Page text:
By Ralph E. Moore Jr.
Let me warn you. I consider myself an activist and a bit of a radical, Black Catholic.
I was taught how to read and write by African-American nuns in West Baltimore. That is, at St. Pius V Catholic School in Harlem Park, a kindergarten to eighth grade building with a convent folded into half of the four-story structure. Those sisters insisted we know an adverb from an adjective and things like subject verb agreement and the parts of speech.
I had seven siblings so we practically had one of us in each of the grades—your brothers’ or sister’s reputation preceded you.
We were born at home in Sandtown-Winchester even though the only Black hospital, Provident Hospital, was just a few blocks away. Dr. Richard Hunt, who delivered us all, came up from Franklin Street to do his magic on Mosher Street.
We walked south to get to school and once we had crossed our first street we were in a different neighborhood walking from Sandtown to the newly minted Urban Renewal area, Harlem Park.
Until I traveled 10 miles to go to Loyola High School, my world was mostly a few blocks: back and forth to school, to church, to the laundromat, to the corner grocery stores and weekly visits to Branch 17 of the Enoch Pratt Library on North and Pennsylvania Avenues.
On my way to or from the library, I would see the then anti-war Catholic priest, Father Philip Berrigan, SSJ, going into St. Peter Claver Church on Fremont Avenue. He, his brother, Father Daniel Berrigan, SJ and his eventual wife, Elizabeth (Liz) McAlister led a series of actions against the draft that started in Baltimore and multiplied across the country. Those acts caused President Nixon to end the military draft and ultimately to close down the Vietnam War in southeast Asia.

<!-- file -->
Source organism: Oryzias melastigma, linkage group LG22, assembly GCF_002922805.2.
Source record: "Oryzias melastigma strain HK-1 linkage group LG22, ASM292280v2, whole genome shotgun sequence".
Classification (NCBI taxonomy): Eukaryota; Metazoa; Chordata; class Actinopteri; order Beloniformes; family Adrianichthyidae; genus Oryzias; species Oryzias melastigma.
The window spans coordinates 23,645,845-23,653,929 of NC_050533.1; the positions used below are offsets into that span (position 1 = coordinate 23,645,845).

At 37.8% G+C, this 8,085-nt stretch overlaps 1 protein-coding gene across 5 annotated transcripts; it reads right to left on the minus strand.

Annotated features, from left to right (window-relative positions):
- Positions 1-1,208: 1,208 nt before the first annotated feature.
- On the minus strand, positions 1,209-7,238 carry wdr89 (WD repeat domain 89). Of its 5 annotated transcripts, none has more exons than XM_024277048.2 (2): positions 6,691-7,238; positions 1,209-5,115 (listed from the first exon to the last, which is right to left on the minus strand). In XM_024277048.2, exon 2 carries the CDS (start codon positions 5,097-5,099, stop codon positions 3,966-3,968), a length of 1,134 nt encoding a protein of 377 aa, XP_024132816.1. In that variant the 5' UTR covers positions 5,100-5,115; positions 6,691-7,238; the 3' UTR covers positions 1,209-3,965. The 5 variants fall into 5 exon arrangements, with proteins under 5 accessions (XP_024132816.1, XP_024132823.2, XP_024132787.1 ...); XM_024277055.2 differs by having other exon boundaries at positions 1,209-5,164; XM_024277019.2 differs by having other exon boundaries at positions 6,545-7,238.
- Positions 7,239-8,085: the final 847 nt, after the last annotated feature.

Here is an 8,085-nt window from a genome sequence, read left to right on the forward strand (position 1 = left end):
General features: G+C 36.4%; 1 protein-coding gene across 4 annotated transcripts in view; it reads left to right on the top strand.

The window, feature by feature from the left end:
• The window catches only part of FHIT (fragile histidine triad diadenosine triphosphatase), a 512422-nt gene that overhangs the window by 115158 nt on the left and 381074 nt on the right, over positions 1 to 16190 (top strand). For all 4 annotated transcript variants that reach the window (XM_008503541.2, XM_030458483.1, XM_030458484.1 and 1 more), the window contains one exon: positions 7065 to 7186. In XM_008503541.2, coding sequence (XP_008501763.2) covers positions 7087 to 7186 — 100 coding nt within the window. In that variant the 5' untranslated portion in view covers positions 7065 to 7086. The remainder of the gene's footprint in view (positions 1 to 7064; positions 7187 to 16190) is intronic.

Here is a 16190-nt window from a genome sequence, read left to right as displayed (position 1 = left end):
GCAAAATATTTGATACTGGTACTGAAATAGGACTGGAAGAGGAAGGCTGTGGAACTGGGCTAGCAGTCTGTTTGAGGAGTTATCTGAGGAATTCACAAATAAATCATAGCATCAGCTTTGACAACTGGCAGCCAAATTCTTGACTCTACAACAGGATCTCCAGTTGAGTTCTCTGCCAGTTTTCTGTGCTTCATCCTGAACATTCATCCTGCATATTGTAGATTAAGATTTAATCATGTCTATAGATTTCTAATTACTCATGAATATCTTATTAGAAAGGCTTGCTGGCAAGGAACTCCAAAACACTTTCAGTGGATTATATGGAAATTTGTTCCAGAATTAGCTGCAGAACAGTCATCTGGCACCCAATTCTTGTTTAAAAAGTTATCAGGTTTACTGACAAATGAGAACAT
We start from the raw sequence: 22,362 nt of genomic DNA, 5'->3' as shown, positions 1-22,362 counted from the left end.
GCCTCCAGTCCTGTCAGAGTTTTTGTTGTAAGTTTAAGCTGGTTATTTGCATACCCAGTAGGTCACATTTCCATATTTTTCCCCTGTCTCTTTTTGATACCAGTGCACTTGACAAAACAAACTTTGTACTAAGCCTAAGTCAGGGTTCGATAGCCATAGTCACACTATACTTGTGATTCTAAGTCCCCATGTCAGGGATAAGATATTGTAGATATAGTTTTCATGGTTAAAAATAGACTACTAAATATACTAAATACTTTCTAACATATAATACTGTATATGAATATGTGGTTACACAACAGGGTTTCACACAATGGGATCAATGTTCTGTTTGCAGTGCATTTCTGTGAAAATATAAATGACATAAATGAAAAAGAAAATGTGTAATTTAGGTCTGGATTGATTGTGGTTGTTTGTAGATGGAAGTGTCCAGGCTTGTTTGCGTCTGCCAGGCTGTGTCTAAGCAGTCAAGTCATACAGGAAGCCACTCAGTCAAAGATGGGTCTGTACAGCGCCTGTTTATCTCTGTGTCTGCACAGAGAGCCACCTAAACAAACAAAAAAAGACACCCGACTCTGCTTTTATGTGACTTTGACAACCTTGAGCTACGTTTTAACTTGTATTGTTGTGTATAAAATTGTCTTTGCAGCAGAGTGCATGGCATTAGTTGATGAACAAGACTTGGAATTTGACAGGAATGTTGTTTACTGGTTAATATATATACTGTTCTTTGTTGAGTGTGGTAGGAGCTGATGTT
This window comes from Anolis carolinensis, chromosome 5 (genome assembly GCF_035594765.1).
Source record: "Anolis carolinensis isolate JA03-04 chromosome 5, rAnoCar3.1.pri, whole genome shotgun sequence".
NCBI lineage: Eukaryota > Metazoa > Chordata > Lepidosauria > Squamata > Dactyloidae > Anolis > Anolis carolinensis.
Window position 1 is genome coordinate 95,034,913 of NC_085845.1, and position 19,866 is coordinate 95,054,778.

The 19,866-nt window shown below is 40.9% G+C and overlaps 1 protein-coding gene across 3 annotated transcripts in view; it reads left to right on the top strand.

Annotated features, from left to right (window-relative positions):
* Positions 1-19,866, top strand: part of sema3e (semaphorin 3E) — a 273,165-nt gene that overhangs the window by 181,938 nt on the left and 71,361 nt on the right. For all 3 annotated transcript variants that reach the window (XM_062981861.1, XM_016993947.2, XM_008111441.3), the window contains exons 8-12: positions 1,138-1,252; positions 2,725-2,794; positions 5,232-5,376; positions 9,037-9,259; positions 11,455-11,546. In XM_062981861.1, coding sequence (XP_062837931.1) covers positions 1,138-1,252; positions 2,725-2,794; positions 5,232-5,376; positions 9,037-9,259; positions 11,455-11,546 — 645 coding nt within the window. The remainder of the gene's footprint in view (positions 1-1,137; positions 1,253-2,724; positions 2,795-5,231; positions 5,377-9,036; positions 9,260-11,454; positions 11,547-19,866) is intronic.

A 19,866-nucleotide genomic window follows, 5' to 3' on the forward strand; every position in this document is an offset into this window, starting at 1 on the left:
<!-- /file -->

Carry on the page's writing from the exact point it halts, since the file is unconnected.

Young Black men were dying at disproportionate levels to our numbers in the population (the total Black count 300,000 out of the total of everyone who served, 2,700,000). Martin Luther King was one of the first major figures to denounce the War in Vietnam. “America is the greatest purveyor (a person or group that spreads an idea or view) of violence in the world,” he said on April 4, 1967. Exactly one year to the day after his earth shattering speech at Riverside Baptist Church in New York, King was assassinated on April 4, 1968.
Just 20 days later, Muhammad Ali refused induction into the U.S. Army on April 28, 1967. He became a peace hero bigger than a boxing champion, beloved and revered all over the world. King and Ali were inspirational to Father Phil Berrigan who with colleagues known as the Baltimore Four poured blood on draft records at the Custom House in Baltimore as a protest against the draft and the war. Their action was on October 27, 1967, six months after MLK and Ali made their very courageous statements. They inspired me to co-found a summer Peace Camp for kids 15 years ago.
I evolved into an activist watching these men from afar. But it was the meeting of two civil rights activists from North Carolina who influenced me years after they settled in Baltimore. Their names were: Sampson Green and Walter P. Carter. I learned how to be a man who fights for justice from these men who were my mentors. I have learned a lot from a lot of folks. I’ve been shaped and formed by good parents, a strong grandmother or two, the Oblate Sisters of Providence (the Black nuns), some great Jesuit priests, the late chaplain at Johns Hopkins University and the residents of Johnston Square in East Baltimore.
I have learned a lot from my wife, Dana, my children and my grandchildren at times. I am a lucky man. But enough about me. I will be reporting to you what I see and hear as I wander around our area, virtually or in person.
I have strong opinions and I write them down.
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